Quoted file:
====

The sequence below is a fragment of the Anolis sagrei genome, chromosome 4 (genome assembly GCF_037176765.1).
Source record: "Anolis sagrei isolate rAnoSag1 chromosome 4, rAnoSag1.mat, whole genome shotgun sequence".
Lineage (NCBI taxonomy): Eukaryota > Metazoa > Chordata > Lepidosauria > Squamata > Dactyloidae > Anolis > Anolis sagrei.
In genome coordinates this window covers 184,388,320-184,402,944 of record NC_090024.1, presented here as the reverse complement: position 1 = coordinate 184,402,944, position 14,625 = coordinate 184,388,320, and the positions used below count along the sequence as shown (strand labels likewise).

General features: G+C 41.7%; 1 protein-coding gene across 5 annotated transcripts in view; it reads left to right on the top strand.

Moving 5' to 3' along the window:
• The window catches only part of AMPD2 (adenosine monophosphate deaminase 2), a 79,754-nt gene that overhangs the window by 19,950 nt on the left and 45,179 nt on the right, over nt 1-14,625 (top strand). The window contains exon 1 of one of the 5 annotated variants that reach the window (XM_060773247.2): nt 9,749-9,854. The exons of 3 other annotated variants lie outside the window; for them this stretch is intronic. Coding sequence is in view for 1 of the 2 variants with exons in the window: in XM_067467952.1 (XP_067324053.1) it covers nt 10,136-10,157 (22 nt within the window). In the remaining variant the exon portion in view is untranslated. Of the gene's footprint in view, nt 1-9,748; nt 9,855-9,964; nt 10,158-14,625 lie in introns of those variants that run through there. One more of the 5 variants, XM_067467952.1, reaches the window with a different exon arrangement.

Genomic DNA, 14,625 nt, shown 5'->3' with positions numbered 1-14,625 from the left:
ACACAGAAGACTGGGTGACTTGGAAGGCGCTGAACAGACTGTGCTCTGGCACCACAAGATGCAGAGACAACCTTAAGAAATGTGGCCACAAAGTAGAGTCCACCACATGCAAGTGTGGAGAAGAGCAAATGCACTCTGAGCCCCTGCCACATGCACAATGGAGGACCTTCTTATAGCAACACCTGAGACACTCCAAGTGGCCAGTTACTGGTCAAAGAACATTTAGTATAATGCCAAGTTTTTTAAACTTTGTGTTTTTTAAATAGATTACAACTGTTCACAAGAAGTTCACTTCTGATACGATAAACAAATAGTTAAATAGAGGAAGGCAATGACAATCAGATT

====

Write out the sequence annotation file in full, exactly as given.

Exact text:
The sequence below is a fragment of the Anolis sagrei genome, chromosome 4 (genome assembly GCF_037176765.1).
Source record: "Anolis sagrei isolate rAnoSag1 chromosome 4, rAnoSag1.mat, whole genome shotgun sequence".
Lineage (NCBI taxonomy): Eukaryota > Metazoa > Chordata > Lepidosauria > Squamata > Dactyloidae > Anolis > Anolis sagrei.
In genome coordinates this window covers 184,388,320-184,402,944 of record NC_090024.1, presented here as the reverse complement: position 1 = coordinate 184,402,944, position 14,625 = coordinate 184,388,320, and the positions used below count along the sequence as shown (strand labels likewise).

General features: G+C 41.7%; 1 protein-coding gene across 5 annotated transcripts in view; it reads left to right on the top strand.

Moving 5' to 3' along the window:
• The window catches only part of AMPD2 (adenosine monophosphate deaminase 2), a 79,754-nt gene that overhangs the window by 19,950 nt on the left and 45,179 nt on the right, over nt 1-14,625 (top strand). The window contains exon 1 of one of the 5 annotated variants that reach the window (XM_060773247.2): nt 9,749-9,854. The exons of 3 other annotated variants lie outside the window; for them this stretch is intronic. Coding sequence is in view for 1 of the 2 variants with exons in the window: in XM_067467952.1 (XP_067324053.1) it covers nt 10,136-10,157 (22 nt within the window). In the remaining variant the exon portion in view is untranslated. Of the gene's footprint in view, nt 1-9,748; nt 9,855-9,964; nt 10,158-14,625 lie in introns of those variants that run through there. One more of the 5 variants, XM_067467952.1, reaches the window with a different exon arrangement.

Genomic DNA, 14,625 nt, shown 5'->3' with positions numbered 1-14,625 from the left:
ACACAGAAGACTGGGTGACTTGGAAGGCGCTGAACAGACTGTGCTCTGGCACCACAAGATGCAGAGACAACCTTAAGAAATGTGGCCACAAAGTAGAGTCCACCACATGCAAGTGTGGAGAAGAGCAAATGCACTCTGAGCCCCTGCCACATGCACAATGGAGGACCTTCTTATAGCAACACCTGAGACACTCCAAGTGGCCAGTTACTGGTCAAAGAACATTTAGTATAATGCCAAGTTTTTTAAACTTTGTGTTTTTTAAATAGATTACAACTGTTCACAAGAAGTTCACTTCTGATACGATAAACAAATAGTTAAATAGAGGAAGGCAATGACAATCAGATT